Stephanie Cooke

DisneyNature’s “Bears” shines

April 21st, 2014 at 3:28 pm by under THRS Movie Reviews

CLICK HERE to see the official trailer for DisneyNature’s Bears.

Now showing in theaters across Hampton Roads.

Disneynature-Bears-PosterThe star of this DisneyNature film is supposed to be the bears, but so much of it is the landscape in which they live and trek through.  Oh, ok — the bears are pretty awesome, too.

In honor of Earth Day weekend, DisneyNature is back with the spectacular look at a year in the life of a momma bear (SKY) and her two new cubs (AMBER and SCOUT).  It starts with the birth and nursing through the winter — hibernating… buried beneath mounds of snow in the regal mountains of Alaska’s Katmai National Park. Soon enough the snow begins to melt and it’s time for Sky to make the move — the LONG LONG journey toward food… the salmon runs.

The trio faces treacherous terrain, even an avalanche along the way, but the search for food is what it’s all about.  When they arrive at the meadow at the dawn of Spring… grass is the first staple.  But a quick jaunt to the shore ahead of the salmon arrival means there’s other “fishing” to do.  There are lots of scenes of adorable cubs frolicking in the ocean waters and digging for clams in Alaska’s mud flats.

But, it’s not all fun.  Sky must defend her cubs against wolves and other hungry male bears… Magnus — the king of the meadow — and Chinook — the exiled, fringe king wanna be.  Both of them come for the bear cubs looking to fill their need for food.  Sky stands her ground. The fight for survival against wolves, bears, and ultimately hunger, is fascinating to watch.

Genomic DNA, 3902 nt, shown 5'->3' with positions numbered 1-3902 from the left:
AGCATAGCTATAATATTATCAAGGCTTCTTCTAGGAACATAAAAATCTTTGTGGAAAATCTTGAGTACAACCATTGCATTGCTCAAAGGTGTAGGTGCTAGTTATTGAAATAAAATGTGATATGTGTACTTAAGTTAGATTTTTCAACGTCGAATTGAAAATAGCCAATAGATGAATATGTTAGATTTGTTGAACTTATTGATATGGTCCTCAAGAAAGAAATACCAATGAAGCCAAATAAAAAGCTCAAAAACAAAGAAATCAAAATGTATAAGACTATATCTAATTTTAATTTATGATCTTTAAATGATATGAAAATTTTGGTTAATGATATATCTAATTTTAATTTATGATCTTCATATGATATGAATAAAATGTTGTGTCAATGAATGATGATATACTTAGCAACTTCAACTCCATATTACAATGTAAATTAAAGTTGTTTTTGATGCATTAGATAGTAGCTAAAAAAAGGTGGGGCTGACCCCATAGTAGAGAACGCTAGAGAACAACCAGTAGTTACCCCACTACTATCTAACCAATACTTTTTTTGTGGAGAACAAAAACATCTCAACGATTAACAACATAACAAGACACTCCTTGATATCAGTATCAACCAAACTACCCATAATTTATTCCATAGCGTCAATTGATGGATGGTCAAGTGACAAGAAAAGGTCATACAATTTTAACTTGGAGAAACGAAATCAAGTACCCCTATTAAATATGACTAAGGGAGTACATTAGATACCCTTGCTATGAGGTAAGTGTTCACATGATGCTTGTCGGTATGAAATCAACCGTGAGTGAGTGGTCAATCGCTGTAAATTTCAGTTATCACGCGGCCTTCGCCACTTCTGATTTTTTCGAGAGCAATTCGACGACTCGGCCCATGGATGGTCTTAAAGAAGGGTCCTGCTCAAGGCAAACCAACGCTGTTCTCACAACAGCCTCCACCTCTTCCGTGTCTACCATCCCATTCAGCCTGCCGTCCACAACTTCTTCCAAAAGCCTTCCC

Alastair Fothergill and Keith Scholey (known for work on “African Cats”) teamed up with co-writer Adam Chapman to bring Bears to life.  And actor John C. Reilly as the narrator was a great choice.  His happy-go-lucky approach to the narration and the imagined internal dialogue of the bears was an enjoyable fit.

DisneyNature’s BEARS is educational but also brings us an emotionally appealing story that makes the film easy to watch for all ages.   And for me as a producer, I absolutely LOVED the closing credits because we get to see how the filmmakers actually got the spectacular shots.  We see the camera people up to their chests in water to get underwater shots of salmon, and face-to-face with wolves and bears to get shots of some of the most tense scenes in the film.  And we see their camp, and equipment — especially the mounted camera on the helicopter that brings us the amazing aerial shots from mountain peaks to avalanches.  Simply fascinating to watch.


Rated G for all audiences.  A word of caution though for parents — there are a few scenes that could upset the littlest movie-goers… there are scenes involving abandonment and a drowning scare that are handled well, but could still be upsetting.  The movie ultimately is about SURVIVAL.


Draft Day scores a field goal

April 14th, 2014 at 2:43 pm by under THRS Movie Reviews

A behind-the-scenes look at one of the NFL’s most important days of the year is the what makes up the new film Draft Day.